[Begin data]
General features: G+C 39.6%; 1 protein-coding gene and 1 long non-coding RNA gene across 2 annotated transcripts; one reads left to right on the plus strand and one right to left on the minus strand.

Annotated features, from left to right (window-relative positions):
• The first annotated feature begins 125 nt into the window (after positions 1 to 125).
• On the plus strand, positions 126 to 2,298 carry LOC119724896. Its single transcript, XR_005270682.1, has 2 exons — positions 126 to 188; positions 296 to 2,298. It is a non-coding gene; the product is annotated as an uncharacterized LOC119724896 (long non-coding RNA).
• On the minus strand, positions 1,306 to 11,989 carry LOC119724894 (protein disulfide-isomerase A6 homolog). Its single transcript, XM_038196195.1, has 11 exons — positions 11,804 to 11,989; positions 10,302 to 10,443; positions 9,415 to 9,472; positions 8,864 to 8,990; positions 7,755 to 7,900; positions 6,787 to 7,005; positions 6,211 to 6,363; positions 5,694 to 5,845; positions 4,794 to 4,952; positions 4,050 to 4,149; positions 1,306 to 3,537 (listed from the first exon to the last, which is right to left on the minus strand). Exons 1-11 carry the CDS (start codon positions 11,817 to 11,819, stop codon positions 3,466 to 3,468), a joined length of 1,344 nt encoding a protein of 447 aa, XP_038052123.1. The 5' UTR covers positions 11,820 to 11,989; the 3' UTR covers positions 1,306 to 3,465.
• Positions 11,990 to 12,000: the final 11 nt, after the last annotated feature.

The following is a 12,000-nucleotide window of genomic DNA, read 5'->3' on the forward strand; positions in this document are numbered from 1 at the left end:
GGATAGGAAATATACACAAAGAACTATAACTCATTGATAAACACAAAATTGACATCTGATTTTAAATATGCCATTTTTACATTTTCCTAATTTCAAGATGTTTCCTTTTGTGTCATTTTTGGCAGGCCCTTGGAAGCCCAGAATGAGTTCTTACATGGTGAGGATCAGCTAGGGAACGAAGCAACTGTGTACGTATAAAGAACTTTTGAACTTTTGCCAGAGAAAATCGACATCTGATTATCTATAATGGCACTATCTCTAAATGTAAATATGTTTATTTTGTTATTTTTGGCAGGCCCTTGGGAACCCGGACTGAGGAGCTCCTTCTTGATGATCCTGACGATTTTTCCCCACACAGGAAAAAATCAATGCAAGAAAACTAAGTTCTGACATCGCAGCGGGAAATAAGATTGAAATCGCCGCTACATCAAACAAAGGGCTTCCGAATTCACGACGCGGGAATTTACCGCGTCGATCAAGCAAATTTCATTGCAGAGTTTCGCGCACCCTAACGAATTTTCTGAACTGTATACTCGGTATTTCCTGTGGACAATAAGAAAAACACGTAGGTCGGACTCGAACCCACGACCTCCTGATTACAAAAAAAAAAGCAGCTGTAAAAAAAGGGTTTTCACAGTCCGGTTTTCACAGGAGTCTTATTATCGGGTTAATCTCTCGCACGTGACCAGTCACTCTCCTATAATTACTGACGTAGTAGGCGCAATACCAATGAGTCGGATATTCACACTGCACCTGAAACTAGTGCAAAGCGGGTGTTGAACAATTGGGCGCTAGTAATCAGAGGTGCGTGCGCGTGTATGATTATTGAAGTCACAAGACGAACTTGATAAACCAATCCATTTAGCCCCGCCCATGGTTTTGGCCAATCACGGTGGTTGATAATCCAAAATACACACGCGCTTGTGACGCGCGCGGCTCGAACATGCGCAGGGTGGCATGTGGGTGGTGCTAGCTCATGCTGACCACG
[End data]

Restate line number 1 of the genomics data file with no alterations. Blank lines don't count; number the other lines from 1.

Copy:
General features: G+C 39.6%; 1 protein-coding gene and 1 long non-coding RNA gene across 2 annotated transcripts; one reads left to right on the plus strand and one right to left on the minus strand.